/INDEX=nSpecifies the index of the desired process when used with CLUE CALL_FRAME/PROCESS.
/PROCESS [process-name|ALL]Indicates that the call frame for a process is required. The process should be specified with either one of the qualifiers /ADDRESS, /IDENTIFICATION, or /INDEX, or by its name, or by using ALL to indicate all processes.
The CLUE CALL_FRAME command displays call chain information for a process or a CPU. The process context calls work on both the running system and dump file; the CPU context calls only on dump files.
If neither /CPU nor /PROCESS is specified, the parameter (CPU-id or process-name) is ignored and the call frame for the SDA current process is displayed.
SDA>CLUE CALL/PROCESS IPCACP Call Chain: Process index: 000B Process name: IPCACP PCB: 8136EF00 ----------------------------------------------------------------------- Procedure Frame Procedure Entry Return Address --------------- ---------------------------------- --------------------------- 7FFA1CA0 Null 800C8C90 SCH$WAIT_PROC_C 7FFA1D00 Stack 800D9250 SYS$HIBER_C 0003045C IPCACP+0003045C 7FFA1D50 Stack 00030050 IPCACP+00030050 800D11C8 EXE$CMKRNL_C+000D8 7FFA1E60 Null 800B6120 EXE$BLDPKTSWPR_C 7FFA1E78 Null 800B6120 EXE$BLDPKTSWPR_C 7FFA1EC0 Null 80248120 NSA$CHECK_PRIVILEGE_C 7FFA1F00 Null 80084640 EXE$CMODEXECX_C 7FFA1F70 Stack 800D10F0 EXE$CMKRNL_C 80084CC8 EXE$CMODKRNL_C+00198 7B01FAB0 Stack 00030010 IPCACP+00030010 83EA3454 SYS$IMGSTA_C+00154 7B01FB10 Stack 83EA3300 SYS$IMGSTA_C 83D99CC4 EXE$PROC_IMGACT_C+00384 7B01FBA0 Stack 83D99BA0 EXE$PROC_IMGACT_C+00260 83D99B9C EXE$PROC_IMGACT_C+0025C
In this example, the CLUE CALL_FRAME command displays the call frame from the process IPCACP.
SDA>CLUE CALL/CPU ALL Call Chain: Process index: 0000 Process name: NULL PCB: 827377C0 (CPU 0) --------------------------------------------------------------------------------- Procedure Frame Procedure Entry Return Address --------------- ---------------------------------- --------------------------- 8F629D28 Null 80205E00 SYS$SCS+05E00 8F629D68 Null 8020A850 SCS$REC_MSGREC_C 8F629D98 Null 914A5340 SYS$PBDRIVER+07340 8F629DB8 Null 914A4FD0 SYS$PBDRIVER+06FD0 8F629DE0 Stack 914AACF0 SYS$PBDRIVER+0CCF0 914AE5CC SYS$PBDRIVER+105CC 8F629E50 Stack 914AE418 SYS$PBDRIVER+10418 800503B0 EXE_STD$QUEUE_FORK_C+00350 8F629F88 Null 800E95F4 SCH$WAIT_ANY_MODE_C 8F629FD0 Stack 800D0F80 SCH$IDLE_C 800E92D0 SCH$INTERRUPT+00BB0 Call Chain: Process index: 0000 Process name: NULL PCB: 827377C0 (CPU 2) --------------------------------------------------------------------------------- Procedure Frame Procedure Entry Return Address --------------- -------------------------------- --------------------------- 90FCBF88 Null 800E95F4 SCH$WAIT_ANY_MODE_C 90FCBFC8 Null 800E95F4 SCH$WAIT_ANY_MODE_C 90FCBFD0 Stack 800D0F80 SCH$IDLE_C 800E92D0 SCH$INTERRUPT+00BB0 Call Chain: Process index: 0000 Process name: NULL PCB: 827377C0 (CPU 6) --------------------------------------------------------------------------------- Procedure Frame Procedure Entry Return Address --------------- ------------------------------ --------------------------- 90FCBF88 Null 800E95FA SCH$WAIT_ANY_MORE_c 90FD9F88 Null 800E95F4 SCH$WAIT_ANY_MODE_C 90FD9FD0 Stack 800D0F80 SCH$IDLE_C 800E92D0 SCH$INTERRUPT+00BB0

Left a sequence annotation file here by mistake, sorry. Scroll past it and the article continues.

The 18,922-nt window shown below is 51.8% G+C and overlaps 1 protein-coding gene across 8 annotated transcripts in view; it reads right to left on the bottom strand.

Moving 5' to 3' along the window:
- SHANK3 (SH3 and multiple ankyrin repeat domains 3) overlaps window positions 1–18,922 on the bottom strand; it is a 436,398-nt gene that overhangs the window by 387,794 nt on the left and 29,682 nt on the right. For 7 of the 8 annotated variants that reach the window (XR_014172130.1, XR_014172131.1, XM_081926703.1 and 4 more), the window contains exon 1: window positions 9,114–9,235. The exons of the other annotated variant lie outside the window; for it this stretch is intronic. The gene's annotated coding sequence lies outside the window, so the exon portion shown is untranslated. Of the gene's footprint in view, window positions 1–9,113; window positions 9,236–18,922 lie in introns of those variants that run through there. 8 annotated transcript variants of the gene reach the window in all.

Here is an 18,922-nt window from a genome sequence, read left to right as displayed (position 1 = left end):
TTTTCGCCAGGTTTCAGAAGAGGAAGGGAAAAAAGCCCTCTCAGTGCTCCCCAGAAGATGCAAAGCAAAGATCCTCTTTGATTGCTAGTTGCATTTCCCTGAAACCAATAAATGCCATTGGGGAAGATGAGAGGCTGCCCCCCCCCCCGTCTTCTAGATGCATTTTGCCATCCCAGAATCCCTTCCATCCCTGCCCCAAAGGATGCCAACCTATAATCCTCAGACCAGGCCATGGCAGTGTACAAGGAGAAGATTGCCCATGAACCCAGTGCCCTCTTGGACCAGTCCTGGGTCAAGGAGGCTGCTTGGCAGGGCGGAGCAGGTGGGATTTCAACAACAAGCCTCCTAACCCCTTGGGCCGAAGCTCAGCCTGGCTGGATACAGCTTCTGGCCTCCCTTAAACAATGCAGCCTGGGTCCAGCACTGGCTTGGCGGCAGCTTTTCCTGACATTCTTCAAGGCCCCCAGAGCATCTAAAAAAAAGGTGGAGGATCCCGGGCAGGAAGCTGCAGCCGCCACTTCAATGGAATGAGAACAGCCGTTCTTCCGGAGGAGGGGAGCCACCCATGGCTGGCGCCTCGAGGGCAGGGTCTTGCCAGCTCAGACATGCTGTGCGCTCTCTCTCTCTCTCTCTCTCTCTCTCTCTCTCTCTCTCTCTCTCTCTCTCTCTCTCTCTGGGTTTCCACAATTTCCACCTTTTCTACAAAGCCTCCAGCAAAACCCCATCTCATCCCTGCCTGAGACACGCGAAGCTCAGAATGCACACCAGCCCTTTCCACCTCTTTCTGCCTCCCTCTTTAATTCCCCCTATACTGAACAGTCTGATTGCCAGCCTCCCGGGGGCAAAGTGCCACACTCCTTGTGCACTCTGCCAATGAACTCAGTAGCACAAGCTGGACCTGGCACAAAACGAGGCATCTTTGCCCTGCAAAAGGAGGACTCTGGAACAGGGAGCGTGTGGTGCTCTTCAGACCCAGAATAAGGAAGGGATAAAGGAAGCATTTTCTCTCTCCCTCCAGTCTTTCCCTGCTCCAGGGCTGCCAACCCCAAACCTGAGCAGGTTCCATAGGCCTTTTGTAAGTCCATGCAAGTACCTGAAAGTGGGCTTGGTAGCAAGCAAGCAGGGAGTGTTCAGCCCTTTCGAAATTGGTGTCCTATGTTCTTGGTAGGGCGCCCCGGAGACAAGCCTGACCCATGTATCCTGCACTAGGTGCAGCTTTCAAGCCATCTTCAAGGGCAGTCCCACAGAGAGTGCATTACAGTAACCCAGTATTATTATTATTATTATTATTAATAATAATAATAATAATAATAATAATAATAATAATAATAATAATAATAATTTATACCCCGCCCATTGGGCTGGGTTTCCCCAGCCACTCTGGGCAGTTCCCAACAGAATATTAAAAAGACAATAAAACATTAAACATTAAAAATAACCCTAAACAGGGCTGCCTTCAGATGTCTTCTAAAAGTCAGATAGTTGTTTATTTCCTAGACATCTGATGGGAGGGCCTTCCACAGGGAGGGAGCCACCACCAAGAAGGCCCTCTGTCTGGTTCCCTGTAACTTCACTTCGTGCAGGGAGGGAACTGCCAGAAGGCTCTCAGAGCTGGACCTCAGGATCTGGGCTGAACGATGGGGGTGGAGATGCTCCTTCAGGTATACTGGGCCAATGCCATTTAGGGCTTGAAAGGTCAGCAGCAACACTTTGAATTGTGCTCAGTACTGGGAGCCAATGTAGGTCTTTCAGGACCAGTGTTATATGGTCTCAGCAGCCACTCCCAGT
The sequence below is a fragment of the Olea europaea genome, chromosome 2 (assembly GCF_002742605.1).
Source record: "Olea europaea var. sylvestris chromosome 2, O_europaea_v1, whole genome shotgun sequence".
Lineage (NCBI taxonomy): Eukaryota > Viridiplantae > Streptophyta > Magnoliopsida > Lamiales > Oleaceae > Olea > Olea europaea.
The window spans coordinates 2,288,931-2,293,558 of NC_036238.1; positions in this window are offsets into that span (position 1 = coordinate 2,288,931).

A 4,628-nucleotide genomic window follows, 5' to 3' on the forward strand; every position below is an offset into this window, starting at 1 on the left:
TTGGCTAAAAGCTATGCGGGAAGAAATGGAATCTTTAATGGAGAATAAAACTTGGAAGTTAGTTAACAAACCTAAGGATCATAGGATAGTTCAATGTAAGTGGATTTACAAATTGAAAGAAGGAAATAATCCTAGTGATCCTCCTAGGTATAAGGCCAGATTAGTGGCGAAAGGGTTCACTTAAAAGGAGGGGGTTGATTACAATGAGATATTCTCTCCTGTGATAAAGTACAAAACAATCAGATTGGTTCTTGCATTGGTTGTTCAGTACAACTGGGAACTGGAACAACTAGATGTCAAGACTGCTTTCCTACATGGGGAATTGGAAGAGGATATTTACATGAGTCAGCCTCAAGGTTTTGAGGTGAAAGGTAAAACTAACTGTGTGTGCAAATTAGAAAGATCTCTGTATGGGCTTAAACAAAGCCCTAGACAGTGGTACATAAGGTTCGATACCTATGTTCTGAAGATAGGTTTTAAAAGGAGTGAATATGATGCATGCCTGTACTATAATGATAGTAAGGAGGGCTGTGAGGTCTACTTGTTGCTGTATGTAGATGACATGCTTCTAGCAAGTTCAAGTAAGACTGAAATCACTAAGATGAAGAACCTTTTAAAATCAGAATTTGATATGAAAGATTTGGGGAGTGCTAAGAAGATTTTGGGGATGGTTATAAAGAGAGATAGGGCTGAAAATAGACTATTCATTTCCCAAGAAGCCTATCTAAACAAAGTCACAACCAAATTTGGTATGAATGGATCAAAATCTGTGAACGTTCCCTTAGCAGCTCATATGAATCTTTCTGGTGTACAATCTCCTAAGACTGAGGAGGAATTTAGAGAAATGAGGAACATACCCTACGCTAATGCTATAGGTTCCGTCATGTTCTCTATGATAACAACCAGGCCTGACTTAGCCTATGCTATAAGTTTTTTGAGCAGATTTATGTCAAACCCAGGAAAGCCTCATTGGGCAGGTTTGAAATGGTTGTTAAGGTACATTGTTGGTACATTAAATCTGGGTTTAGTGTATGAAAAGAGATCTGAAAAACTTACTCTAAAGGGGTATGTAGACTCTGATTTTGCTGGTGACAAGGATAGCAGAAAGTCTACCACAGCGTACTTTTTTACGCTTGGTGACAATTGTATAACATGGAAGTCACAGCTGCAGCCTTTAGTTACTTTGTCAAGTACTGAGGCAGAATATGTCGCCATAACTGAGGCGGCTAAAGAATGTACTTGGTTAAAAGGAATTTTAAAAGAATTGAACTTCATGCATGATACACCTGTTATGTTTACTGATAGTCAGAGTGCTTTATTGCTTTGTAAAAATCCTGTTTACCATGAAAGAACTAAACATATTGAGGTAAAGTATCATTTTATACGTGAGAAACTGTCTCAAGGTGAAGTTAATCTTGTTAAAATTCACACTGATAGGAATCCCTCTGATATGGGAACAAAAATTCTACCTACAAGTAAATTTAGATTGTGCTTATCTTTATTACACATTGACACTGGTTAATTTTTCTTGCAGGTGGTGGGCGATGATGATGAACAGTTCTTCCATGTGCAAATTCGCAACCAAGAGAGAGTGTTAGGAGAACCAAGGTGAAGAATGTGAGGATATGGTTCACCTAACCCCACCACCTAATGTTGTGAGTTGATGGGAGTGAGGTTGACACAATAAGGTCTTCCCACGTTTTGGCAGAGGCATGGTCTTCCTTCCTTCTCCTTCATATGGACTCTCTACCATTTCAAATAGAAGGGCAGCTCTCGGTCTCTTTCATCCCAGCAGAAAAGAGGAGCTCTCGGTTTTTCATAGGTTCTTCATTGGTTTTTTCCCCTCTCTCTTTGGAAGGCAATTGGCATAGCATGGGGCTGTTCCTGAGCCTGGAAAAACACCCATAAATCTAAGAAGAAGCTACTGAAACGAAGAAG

In this example, CLUE/CPU ALL shows the call frame for all CPUs.
Performs housekeeping operations to conserve disk space.
CLUE CLEANUP performs housekeeping operations to conserve disk space. To avoid filling up the system disk with listing files generated by CLUE, CLUE CLEANUP is run during system startup to check the overall disk space used by all CLUE$*.LIS files.
If the CLUE$COLLECT:CLUE$*.LIS files occupy more space than the logical CLUE$MAX_BLOCKS allows, then the oldest files are deleted until the threshold is reached. If this logical name is not defined, a default value of 5,000 disk blocks is assumed. A value of zero disables housekeeping and no check on the disk space is performed.
SDA> CLUE CLEANUP %CLUE-I-CLEANUP, housekeeping started... %CLUE-I-MAXBLOCK, maximum blocks allowed 5000 blocks %CLUE-I-STAT, total of 4 CLUE files, 192 blocks.
In this example, the CLUE CLEANUP command displays that the total number of blocks of disk space used by CLUE files does not exceed the maximum number of blocks allowed. No files are deleted.
Displays the system, memory, and device configurations.
/ADAPTERDisplays only the part of the system configuration that contains information about the adapters and devices on the system.
/CPUDisplays only the part of the system configuration that contains information about the CPUs.
/MEMORYDisplays only the part of the system configuration that contains information about the layout of physical memory.